Clockmakers & Watchmakers of

by Donald Whyte

Scotland has a long history of clockmaking, stretching back to the fifteenth century, when clocks were installed in monasteries, friaries and castles. Some of these clocks came from England, Holland and Flanders, others were made locally, but they were all maintained and repaired by local blacksmiths or locksmiths. By the end of the seventeenth century a number of craftsmen were making domestic clocks in Scotland, in particular Humphry Mills of Edinburgh, who is the earliest Scottish clockmaker whose clocks survive.
The eighteenth century brought a expansion in clockmaking in Scotland, with clockmakers working in all the large towns and also many smaller settlements. Although some clocks came from London, longcase clocks made in Scotland soon established a style of their own - invariably of eight-day duration (apart from the lantern clocks made by Humphry Mills, Scottish thirty-hour clocks are virtually unknown), and with arched dials. Clock cases were similarly distinctive, those from Edinburgh being of particularly pleasing proportions. By the nineteenth century painted-dial clocks made in Scotland had dials and cases which were uniquely different from anything produced south of the border. Not only was the Scottish 'drumhead' clock produced in large numbers, longcase clocks of traditional type were still being made into the twentieth century, long after they had fallen out of favour elsewhere.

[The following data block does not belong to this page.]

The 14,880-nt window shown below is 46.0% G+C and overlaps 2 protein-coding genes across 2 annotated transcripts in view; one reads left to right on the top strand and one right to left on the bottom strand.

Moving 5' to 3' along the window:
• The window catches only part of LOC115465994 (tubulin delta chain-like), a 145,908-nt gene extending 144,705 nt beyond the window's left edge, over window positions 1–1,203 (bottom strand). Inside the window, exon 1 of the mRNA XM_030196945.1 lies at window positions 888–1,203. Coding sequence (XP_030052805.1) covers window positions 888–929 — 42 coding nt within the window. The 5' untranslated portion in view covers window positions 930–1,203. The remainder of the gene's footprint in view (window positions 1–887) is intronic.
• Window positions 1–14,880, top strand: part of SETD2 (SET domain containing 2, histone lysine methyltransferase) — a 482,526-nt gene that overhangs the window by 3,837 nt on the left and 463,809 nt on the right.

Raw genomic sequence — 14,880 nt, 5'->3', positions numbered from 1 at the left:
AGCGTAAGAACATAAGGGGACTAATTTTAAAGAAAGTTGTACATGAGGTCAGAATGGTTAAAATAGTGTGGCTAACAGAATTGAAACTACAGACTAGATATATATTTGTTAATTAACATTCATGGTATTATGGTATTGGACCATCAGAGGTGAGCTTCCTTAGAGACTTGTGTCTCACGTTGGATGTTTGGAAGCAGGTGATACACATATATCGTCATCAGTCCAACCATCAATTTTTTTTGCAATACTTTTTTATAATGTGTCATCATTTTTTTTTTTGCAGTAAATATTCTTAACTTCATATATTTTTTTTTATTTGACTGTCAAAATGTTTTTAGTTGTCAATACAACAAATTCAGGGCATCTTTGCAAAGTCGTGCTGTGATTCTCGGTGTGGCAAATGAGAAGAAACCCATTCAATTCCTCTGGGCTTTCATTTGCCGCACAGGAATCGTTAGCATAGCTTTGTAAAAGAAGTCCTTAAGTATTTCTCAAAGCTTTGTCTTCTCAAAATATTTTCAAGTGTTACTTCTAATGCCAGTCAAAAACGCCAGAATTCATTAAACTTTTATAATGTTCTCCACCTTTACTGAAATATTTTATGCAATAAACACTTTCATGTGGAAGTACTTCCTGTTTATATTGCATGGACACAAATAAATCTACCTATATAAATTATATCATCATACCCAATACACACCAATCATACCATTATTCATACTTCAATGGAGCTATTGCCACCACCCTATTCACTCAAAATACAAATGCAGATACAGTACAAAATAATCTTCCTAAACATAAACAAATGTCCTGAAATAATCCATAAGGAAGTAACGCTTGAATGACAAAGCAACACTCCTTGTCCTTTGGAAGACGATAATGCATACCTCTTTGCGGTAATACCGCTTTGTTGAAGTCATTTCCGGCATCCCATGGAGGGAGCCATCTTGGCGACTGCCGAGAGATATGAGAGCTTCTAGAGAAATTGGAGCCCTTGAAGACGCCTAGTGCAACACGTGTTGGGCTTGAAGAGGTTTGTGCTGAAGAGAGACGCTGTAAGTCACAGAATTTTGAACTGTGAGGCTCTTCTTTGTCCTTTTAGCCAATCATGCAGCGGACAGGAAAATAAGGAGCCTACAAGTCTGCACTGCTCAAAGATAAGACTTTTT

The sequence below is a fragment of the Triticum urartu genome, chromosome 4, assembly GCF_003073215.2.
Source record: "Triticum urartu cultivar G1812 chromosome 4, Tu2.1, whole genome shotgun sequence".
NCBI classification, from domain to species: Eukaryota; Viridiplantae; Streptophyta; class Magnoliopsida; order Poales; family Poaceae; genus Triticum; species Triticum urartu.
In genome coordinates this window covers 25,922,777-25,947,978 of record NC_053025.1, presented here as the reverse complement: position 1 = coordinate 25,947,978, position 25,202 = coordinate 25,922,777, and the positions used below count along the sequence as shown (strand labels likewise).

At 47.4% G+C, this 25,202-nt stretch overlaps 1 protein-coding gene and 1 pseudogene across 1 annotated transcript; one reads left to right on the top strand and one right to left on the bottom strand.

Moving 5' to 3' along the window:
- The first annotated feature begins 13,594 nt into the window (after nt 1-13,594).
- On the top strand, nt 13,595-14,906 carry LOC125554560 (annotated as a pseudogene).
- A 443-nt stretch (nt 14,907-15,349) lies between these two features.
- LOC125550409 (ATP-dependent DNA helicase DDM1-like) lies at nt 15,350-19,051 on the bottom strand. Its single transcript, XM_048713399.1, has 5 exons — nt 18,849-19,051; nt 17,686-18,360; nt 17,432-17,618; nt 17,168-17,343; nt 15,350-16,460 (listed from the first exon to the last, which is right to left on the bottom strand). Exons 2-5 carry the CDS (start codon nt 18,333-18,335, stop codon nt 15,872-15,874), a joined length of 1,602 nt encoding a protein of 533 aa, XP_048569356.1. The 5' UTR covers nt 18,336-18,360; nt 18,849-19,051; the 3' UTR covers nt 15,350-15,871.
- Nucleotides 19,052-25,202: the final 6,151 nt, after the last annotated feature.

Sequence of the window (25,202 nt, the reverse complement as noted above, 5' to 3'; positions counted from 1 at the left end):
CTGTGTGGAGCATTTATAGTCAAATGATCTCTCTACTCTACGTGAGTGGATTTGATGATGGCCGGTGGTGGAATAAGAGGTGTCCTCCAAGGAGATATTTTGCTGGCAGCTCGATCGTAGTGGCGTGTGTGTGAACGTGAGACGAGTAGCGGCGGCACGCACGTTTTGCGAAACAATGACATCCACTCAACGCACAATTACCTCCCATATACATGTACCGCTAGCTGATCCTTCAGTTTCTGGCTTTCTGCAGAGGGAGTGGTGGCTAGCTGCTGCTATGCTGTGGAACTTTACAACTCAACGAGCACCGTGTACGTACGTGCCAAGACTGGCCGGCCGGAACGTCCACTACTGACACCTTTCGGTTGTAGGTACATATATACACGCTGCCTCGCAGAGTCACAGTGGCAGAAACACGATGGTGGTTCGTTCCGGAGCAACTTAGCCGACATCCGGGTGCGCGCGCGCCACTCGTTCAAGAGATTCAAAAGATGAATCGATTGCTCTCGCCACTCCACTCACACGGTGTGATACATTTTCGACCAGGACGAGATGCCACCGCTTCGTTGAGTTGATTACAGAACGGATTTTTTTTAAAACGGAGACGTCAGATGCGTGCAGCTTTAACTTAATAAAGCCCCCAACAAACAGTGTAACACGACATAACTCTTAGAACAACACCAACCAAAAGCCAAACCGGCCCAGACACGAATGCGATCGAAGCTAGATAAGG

This book is based on detailed original research on the clockmakers, watchmakers, cabinetmakers, dialmakers and suppliers, who were involved in the trade. Records have been consulted from the earliest times to the 1881 Census. The latter not only records those who moved from clockmaking to being retail jewellers and goldsmiths, but also their apprentices and journeymen. Itinerant watch cleaners and repairers travelled the Highlands in search of business, while others fell on hard times and ended up in the workhouse, asylum, or prison.
This book includes 280 illustrations of Scottish clocks, watchpapers and other documents. It will be of interest not only to horologists and collectors of Scottish clocks, but also local historians and genealogists.

Scottish Longcase clocks (by John Robey)
Clockmakers & Watchmakers of Scotland
Apprentice Indenture of George Lumsden to John Smith of Pittemweem